The Poor Man’s Bible Read to be read to sing for to be unsung

Iain Sinclair, MacGillivray, Nancy Campbell, B. Catling, D.Gwalia, Iain Boal, James Young

January 1st 2010

Poor Man’s Bible is a term that was developed to define a painted narrative inside churches, for those who couldn’t read the written word.

This evening event, curated by Kirsten Norrie, combined performance, music, poetry and prose as the audience moved around the Abbey to be shown the space and its meaning through the eyes of the performers.

Kirsten Norrie is a live artist, musician and writer who has performed solo worldwide, including Vietnam, Germany, the US and Spain.  Norrie writes for Art Monthly and during 2009 released her first solo album, Wolf, under her singing name, MacGillivray.

D. Gwalia is a writer and performer of minimalist songs centered around the human voice, using fragmentary lyrics to evoke psychological landscapes which fuse both the ominous and the familiar.  D.Gwalia has performed throughout the UK and in Europe at venues and events including the Volksbühne, Berlin, the Oxford Chamber Music Festival and the Whitechapel.  Currently he is writing new material and performing his new album In Puget Sound.

Iain Boal is an Irish historian based in San Francisco.  He teaches the history of the earth sciences and community studies at the University of California.  He is associated with Retort, a group of artists, writers and artisans, whose installation Afflicted Powers was commissioned for the 2006 Seville Biennial.  His planetary history of the bicycle, The Green Machine, will be published by Notting Hill Editions in the autumn of 2010.  Boal used to live in the village of Warborough, across the water meadows from Dorchester Abbey.

Iain Sinclair has lived in (and written about) Hackney, East London, since 1969.  His novels include Downriver (Winner of the James Tait Black Prize and the Encore Prize for the Year’s Best Second Novel), Radon Daughters,  Landor’s Tower and Dining on Stones (which was shortlisted for the Ondaatje prize).  Non-fiction books, exploring the myth and matter of London, include Lights Out for the Territory,  London Orbital and Edge of the Orison.  In the 1990s, Sinclair wrote and presented a number of films for BBC2’s Late Show and has subsequently co-directed with Chris Petit four documentaries for Channel 4, one of which, Asylum, won the short film prize at the Montreal Festival.  He edited London, City of Disappearances, which was published in October 2006. His most recent book is Hackney, That Rose-Red Empire, published in February 2009.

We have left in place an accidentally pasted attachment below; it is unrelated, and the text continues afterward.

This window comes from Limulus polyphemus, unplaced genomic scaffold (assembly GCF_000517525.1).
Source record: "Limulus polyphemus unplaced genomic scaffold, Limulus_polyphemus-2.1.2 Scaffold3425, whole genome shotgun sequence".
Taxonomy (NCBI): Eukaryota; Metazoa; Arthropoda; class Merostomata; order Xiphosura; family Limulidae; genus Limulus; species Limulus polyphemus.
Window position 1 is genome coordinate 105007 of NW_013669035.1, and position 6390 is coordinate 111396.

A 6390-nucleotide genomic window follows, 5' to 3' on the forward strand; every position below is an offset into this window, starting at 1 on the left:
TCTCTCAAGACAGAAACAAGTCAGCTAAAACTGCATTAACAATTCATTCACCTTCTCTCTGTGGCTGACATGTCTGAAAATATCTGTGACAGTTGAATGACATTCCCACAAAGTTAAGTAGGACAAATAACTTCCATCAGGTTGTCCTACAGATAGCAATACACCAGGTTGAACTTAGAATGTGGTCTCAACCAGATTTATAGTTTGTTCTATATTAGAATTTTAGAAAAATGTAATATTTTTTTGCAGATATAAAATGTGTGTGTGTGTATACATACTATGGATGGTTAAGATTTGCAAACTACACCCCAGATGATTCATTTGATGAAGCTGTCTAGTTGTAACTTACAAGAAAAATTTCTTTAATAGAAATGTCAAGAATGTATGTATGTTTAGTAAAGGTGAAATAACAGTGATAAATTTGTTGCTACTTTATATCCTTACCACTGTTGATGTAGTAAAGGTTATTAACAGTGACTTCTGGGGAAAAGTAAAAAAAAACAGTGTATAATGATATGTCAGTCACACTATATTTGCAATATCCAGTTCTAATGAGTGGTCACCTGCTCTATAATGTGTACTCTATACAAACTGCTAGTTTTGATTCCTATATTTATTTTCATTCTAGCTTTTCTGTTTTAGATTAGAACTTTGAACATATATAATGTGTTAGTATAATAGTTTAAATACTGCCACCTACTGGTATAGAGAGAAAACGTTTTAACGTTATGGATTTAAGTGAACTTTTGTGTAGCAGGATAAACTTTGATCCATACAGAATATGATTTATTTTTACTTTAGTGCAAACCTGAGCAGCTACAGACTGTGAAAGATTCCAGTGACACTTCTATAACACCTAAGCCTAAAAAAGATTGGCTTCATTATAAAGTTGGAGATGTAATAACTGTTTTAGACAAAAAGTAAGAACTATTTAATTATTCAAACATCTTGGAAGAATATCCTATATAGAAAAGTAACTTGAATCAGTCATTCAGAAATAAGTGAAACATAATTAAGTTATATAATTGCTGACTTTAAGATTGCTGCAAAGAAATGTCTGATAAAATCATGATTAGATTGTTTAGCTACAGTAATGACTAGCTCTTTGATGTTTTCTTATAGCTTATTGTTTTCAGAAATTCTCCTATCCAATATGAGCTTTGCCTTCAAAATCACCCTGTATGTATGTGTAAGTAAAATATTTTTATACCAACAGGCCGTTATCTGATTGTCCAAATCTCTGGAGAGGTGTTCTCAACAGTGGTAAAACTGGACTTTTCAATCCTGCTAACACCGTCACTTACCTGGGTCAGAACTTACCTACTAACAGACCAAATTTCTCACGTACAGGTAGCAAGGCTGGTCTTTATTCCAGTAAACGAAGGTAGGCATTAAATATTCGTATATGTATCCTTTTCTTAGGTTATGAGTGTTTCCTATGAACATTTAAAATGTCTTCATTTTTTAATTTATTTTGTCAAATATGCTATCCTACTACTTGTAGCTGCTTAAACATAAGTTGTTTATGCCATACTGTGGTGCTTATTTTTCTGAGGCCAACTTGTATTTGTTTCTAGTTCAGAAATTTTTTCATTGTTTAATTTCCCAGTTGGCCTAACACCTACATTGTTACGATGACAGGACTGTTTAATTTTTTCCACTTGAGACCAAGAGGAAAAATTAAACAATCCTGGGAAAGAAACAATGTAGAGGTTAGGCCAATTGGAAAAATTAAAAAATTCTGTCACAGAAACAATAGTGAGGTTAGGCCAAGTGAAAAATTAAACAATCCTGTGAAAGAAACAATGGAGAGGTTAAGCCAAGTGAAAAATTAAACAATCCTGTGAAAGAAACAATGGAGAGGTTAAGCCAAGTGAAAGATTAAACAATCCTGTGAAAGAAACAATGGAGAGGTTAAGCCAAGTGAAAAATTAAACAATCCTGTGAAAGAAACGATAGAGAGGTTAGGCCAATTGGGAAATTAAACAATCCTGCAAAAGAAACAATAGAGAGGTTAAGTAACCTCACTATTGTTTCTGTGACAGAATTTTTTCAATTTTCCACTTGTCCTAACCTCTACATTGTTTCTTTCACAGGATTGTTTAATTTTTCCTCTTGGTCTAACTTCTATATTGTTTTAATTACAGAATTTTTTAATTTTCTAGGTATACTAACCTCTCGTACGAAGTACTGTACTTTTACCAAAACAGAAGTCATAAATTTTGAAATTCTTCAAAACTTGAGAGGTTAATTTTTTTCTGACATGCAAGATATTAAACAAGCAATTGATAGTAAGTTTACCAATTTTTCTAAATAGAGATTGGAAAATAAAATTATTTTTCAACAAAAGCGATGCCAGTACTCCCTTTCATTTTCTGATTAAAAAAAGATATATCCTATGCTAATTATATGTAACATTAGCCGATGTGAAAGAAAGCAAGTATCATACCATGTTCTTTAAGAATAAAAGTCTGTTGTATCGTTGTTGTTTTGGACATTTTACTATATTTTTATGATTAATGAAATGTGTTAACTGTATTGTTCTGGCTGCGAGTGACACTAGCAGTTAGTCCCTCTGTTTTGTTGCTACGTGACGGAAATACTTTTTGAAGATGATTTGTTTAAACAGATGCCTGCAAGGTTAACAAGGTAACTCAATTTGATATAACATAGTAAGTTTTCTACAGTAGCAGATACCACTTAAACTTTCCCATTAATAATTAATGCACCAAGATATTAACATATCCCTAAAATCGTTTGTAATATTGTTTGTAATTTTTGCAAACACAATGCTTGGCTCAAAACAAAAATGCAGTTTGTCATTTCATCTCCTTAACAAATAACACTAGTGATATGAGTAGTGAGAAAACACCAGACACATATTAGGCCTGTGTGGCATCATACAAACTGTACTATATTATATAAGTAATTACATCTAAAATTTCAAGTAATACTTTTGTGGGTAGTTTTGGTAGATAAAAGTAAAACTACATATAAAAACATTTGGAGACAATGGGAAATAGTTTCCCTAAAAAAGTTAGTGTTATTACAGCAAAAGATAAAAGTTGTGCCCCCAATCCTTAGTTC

Nancy Campbell is a poet and book artist. Campbell studied English at Oxford University and apprenticed with letterpress printers and bookbinders in North America.  Her publications include Boat Trip (a translation of Rimbaud’s Le bateau ivre), Yan Tan Tethera and After Light.  She is currently completing a series of poems about a community of Inuit hunters among whom she lived during a residency at Upernavik Museum in the Arctic.

Brian Catling is a poet, sculptor and performance artist.  His work spans the globe including Spain, Japan, Iceland, Israel, Holland, Norway, Germany, Greenland and Australia.  He founded the international performance group The Wolf in The Winter and his video work moves between gallery installation and narrative film. Catling’s permanent monument for the site of execution at the Tower of London was unveiled in 2007 and A Court of Miracles, a compilation of all of his poetry, was published in 2009.  He is Professor of Fine Art at The Ruskin School of Drawing & Fine Art, University of Oxford, and a Fellow of Linacre College.

James Young is a British musician, author, keyboardist and composer, who was a longtime accompanist for singer songwriter Nico.